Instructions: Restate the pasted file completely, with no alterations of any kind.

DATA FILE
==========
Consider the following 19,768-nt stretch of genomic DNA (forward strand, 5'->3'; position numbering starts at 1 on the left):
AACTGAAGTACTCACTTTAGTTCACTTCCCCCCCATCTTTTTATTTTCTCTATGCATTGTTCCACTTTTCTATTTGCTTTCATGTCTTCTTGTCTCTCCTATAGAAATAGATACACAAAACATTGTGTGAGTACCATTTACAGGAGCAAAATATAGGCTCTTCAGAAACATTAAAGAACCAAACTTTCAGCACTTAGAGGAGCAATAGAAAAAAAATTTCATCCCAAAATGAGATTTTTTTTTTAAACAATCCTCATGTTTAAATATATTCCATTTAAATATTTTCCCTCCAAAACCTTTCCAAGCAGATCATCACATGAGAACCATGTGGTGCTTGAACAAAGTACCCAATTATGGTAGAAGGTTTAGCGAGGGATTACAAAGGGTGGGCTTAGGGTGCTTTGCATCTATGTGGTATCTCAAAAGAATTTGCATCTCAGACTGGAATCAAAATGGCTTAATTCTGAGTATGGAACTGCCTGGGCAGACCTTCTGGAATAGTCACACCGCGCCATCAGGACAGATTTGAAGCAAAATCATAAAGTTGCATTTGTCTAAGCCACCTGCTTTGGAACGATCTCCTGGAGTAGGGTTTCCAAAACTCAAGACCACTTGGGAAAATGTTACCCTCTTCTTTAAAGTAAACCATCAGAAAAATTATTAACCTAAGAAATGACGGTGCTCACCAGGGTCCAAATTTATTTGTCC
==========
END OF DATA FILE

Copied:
Consider the following 19,768-nt stretch of genomic DNA (forward strand, 5'->3'; position numbering starts at 1 on the left):
AACTGAAGTACTCACTTTAGTTCACTTCCCCCCCATCTTTTTATTTTCTCTATGCATTGTTCCACTTTTCTATTTGCTTTCATGTCTTCTTGTCTCTCCTATAGAAATAGATACACAAAACATTGTGTGAGTACCATTTACAGGAGCAAAATATAGGCTCTTCAGAAACATTAAAGAACCAAACTTTCAGCACTTAGAGGAGCAATAGAAAAAAAATTTCATCCCAAAATGAGATTTTTTTTTTAAACAATCCTCATGTTTAAATATATTCCATTTAAATATTTTCCCTCCAAAACCTTTCCAAGCAGATCATCACATGAGAACCATGTGGTGCTTGAACAAAGTACCCAATTATGGTAGAAGGTTTAGCGAGGGATTACAAAGGGTGGGCTTAGGGTGCTTTGCATCTATGTGGTATCTCAAAAGAATTTGCATCTCAGACTGGAATCAAAATGGCTTAATTCTGAGTATGGAACTGCCTGGGCAGACCTTCTGGAATAGTCACACCGCGCCATCAGGACAGATTTGAAGCAAAATCATAAAGTTGCATTTGTCTAAGCCACCTGCTTTGGAACGATCTCCTGGAGTAGGGTTTCCAAAACTCAAGACCACTTGGGAAAATGTTACCCTCTTCTTTAAAGTAAACCATCAGAAAAATTATTAACCTAAGAAATGACGGTGCTCACCAGGGTCCAAATTTATTTGTCC